02/23/18 11:30am

JUDGE EMMETT: KATY PRAIRIE DEVELOPMENT SHOULD STOP ONCE AND FOR ALL Here’s Harris County Judge Ed Emmett’s declaration Wednesday at a Rice University flooding conference: “We need to completely protect the Katy Prairie. Just set it aside and not touch it.” Or . . . what’s left of it. Last October, he called for a third reservoir in west Houston to “be part of a larger project to create a state or national park for the Katy Prairie.” And he wants Gov. Abbott to tap the state’s “rainy day fund” in order to build the prairie pond. (As for where it would go, a 2015 Harris County Flood Control District study proposed several sites, all on not-yet-developed parcels west of the Grand Pkwy. between Hwy. 290 and FM 529.) [Travis Bubenik] Photo of Matt Cook Wildlife Viewing Area on Warren Lake, south of Hockley: Katy Prairie Conservancy

02/20/18 1:45pm

TEXAS CENTRAL HAS NEARLY A THIRD OF PROPERTIES NEEDED FOR BULLET TRAIN, IT SAYS Would-be bullet train builder Texas Central tells the Chronicle’s Dug Begley it has secured nearly a third of the properties it needs for the planned rail line between Houston and Dallas. But Begley notes that company “officials have not specified where those tracts are located or how much of the 8,000 [required] acres they include.” The train developer is currently negotiating with landowners to buy up parcels along the route. As for plan B: “Though state lawmakers essentially have barred the company from using state authorities to condemn property, Texas Central maintains it has some options via federal authorities as a railroad, under Texas law.” [Houston Chronicle ($); previously on SwamplotPhoto of Texas Central public hearing at Woodard Elementary School, Cypress: Marc Longoria via Swamplot Flickr Pool

02/16/18 4:30pm

OUT OF THE OFFICE FOR PRESIDENTS DAY Looks like it’s just about time for an executive day off. Swamplot will take pause on Monday to contemplate those who’ve occupied the oval room in the house this house looks a lot like. On Tuesday, we’ll be back with more news about what’s going where in Houston’s man-made milieu. Photo of Ross Sterling’s mansion, 515 Bayridge Rd., Morgan’s Point: HAR

02/16/18 4:00pm

COMMENT OF THE DAY: A CLOSER GROCERY QUARTERS ON WESTHEIMER “Four grocery stores in the same mile of West Alabama is a pretty good selection. Reminds me of the Westheimer Supermarket Battle Royale near the Westchase area, where Fiesta, Phoenicia, HEB, Sprouts, Trader Joe’s, Walmart, Target, and Whole Foods are vying for your food dollars in a 2-mile stretch.” [slugline, commenting on The Great W. Alabama Grocery Store Corridor] Photo of Phoenicia Specialty Foods, 12141 Westheimer Rd.: Farrah A.

02/16/18 1:15pm

COMMENT OF THE DAY RUNNER-UP: A SOGGY MOD FOR GRABS IN BRAESWOOD “For what it’s worth, my house flooded. I’m selling as is and would be thrilled for the free publicity.” [Joe, commenting on Houston Home Listing Photo of the Day: The Halfway House] Photo of 3611 N. Braeswood Blvd.: HAR

02/16/18 12:15pm

THE WOODLANDS AT SOUTH BY SOUTHWEST THIS YEAR: ONE DAY ONLY The Woodlands is doubling the spending but seventhing the duration for its upcoming tour stop at Austin’s South by Southwest, reports the Chronicle’s John S. Marshall. “The Woodlands on the Road” will take place in the afternoon on March 15 and feature “live music, food & refreshments, yard games, art demonstrations,” plus a chance to win prizes including a trip to The Woodlands at an “expanded booth with a prime location” in Brush Square, a downtown park. The township announced earlier this week that 4 local sponsor organizations had stepped up to match the $35,000 the township had already budgeted for its sophomore showing on the seventh day of the festival. Last year, The Woodlands’ debut inside the Austin Convention Center also had an outdoorsy bent: the 2-man booth featured a pair of bicycles hooked up to teevees that screened a simulated ride along the town’s bike paths as guests pedaled. [Houston Chronicle; event listing] Photo of Brush Square during 2008 South by Southwest: George Kelly [license]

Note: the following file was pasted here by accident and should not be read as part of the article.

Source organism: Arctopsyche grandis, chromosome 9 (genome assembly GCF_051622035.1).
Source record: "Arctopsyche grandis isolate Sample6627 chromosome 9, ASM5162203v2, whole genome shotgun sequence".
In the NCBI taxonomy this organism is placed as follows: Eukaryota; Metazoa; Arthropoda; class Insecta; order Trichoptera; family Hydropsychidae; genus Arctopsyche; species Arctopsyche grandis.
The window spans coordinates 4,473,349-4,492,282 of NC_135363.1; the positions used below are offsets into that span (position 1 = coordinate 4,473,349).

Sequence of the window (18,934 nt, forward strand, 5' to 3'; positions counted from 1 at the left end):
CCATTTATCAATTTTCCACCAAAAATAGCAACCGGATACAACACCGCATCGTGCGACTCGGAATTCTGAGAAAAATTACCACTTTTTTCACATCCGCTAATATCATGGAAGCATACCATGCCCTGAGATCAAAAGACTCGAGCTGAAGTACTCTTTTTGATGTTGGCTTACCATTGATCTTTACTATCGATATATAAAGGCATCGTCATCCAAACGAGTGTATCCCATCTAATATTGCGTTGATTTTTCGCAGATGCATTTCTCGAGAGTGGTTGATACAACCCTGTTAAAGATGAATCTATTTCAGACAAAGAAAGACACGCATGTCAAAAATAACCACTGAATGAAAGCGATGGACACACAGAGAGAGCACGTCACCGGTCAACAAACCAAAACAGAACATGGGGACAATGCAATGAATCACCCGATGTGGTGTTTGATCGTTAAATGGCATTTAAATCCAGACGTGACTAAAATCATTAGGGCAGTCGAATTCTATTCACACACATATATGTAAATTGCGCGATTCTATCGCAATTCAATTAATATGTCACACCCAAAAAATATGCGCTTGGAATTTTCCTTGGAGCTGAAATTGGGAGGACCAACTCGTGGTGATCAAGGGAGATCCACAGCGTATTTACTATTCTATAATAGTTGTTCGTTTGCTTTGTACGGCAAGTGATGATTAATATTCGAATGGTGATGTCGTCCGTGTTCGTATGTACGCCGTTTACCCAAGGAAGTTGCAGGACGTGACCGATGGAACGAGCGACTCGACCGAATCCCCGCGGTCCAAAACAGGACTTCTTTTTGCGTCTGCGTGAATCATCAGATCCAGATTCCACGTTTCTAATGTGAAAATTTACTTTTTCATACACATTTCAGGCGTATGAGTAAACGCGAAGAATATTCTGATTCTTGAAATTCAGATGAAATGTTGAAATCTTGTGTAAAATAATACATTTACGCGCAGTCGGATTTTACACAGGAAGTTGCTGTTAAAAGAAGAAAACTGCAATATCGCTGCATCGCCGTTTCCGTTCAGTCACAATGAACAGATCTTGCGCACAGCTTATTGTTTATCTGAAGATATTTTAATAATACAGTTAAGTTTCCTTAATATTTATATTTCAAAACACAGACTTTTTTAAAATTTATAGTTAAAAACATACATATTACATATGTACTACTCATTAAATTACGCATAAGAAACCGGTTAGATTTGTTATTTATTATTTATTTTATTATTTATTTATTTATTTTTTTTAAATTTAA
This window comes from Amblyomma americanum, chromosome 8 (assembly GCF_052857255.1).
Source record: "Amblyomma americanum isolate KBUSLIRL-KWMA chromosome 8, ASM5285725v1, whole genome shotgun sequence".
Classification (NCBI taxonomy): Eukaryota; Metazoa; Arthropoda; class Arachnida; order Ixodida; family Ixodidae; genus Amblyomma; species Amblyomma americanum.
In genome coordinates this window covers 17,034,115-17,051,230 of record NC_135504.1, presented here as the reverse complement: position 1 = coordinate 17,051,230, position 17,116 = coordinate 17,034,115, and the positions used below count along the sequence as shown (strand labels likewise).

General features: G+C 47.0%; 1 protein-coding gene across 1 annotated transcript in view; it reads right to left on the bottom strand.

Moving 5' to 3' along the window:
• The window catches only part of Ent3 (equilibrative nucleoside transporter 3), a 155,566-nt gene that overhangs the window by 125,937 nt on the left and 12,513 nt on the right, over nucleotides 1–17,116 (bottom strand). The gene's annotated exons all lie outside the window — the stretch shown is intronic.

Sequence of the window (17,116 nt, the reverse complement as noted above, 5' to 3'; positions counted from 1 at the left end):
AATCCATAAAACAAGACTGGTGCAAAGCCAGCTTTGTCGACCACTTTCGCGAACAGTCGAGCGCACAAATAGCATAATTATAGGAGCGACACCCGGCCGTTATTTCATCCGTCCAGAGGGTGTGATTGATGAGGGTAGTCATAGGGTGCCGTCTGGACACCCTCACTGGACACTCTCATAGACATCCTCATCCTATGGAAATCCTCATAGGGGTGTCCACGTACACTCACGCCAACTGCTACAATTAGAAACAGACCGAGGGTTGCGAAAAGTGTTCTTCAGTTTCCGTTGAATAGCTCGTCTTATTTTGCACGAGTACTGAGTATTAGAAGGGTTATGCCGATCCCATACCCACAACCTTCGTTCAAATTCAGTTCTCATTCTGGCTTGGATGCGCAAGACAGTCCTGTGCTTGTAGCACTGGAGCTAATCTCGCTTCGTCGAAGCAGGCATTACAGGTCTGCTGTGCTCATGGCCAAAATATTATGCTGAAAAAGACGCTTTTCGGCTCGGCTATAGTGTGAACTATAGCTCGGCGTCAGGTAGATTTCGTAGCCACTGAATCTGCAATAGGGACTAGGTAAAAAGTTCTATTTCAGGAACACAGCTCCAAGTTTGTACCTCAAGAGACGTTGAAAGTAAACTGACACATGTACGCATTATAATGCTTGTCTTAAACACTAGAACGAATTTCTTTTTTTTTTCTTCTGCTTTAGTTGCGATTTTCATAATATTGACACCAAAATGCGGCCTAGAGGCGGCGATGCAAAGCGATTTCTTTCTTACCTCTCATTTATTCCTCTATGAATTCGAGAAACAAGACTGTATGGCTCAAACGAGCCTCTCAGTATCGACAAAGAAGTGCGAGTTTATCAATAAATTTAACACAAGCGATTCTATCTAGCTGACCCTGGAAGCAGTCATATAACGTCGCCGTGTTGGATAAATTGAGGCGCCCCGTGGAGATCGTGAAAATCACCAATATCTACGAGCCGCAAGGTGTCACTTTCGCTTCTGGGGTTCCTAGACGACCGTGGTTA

02/15/18 9:30am

UH’S PHONE SURVEY POLLEES WANT TO MAKE FLOOD RECORD A GIVEN IN HOME SALES Here’s a tidbit from the UH Hobby School of Public Affairs’ new post-Harvey telephone questionnaire: 90 percent of Harris, Fort Bend, Brazoria, and Montgomery County residents who responded think sellers should be required to disclose prior flood damage to their homes and prior flooding in the surrounding neighborhood. Aren’t sellers already obligated to reveal their homes’ flood histories? Well, almost. State law requires most sellers to spill the details — but only if their home was previously occupied (and not if it was foreclosed on or if they’re selling it to execute someone’s will). For developers selling newly-built homes — sometimes in entirely new subdivisions — the rules are foggier: not all surrounding flood designations need to be disclosed to buyers. Among those details that can be withheld: whether the home is located in a flood pool, an area of land prone to inundation when water builds up behind a reservoir dam like that of the Addicks and Barker, as Lise Olsen wrote in the Chronicle last year. [University of Houston Hobby School of Public Affairs] Photo of home at 8th St. and Arlington during Harvey: Swamplot inbox

02/12/18 12:15pm

HOW THE CITY SKIPPED OUT ON A SUNNYSIDE APARTMENT COMPLEX FOR THE PAST 9 YEARS How does a 24-unit apartment building — one of those 1,000-plus Houston complexes the University of Texas School of Law’s recent study identifies as missing a Certificate of Occupancy — go nearly a decade without having the document? In 2012, public works inspected the Bellfort Townhomes on Bellfort St. between Cullen and Scott and called it a “material risk to the physical safety or health of the building’s tenants.” The building’s owner told an inspector that he’d apply for a Certificate — granted after landlords bring their buildings into compliance with city code — when the city contacted him the next year. But then, public works simply lost track of things. For 3 years starting in 2014, the department had no contact with 4410 Bellfort until it came time for the building’s next inspection last January — which resulted in the same findings as the previous one. Why the lapse? “According to the head of Houston’s Multi-Family Habitability Division, after the Division identified properties without a Certificate in the first round of inspections, the Division’s practice was to close the property’s inspection file as long as the owner submitted an application for a Certificate of Occupancy,” write researchers Heather K. Way and Carol Fraser, “even if the owner never successfully obtained the Certificate.” At least one group made sure to stay in touch with the city, though: “During this three-year period, tenants and nearby residents called 311 at least eight times to report sewage overflow issues at the property.” [UT School of Law Entrepreneurship and Community Clinic; previously on Swamplot] Photo of Bellfort Townhomes: Swamplot inbox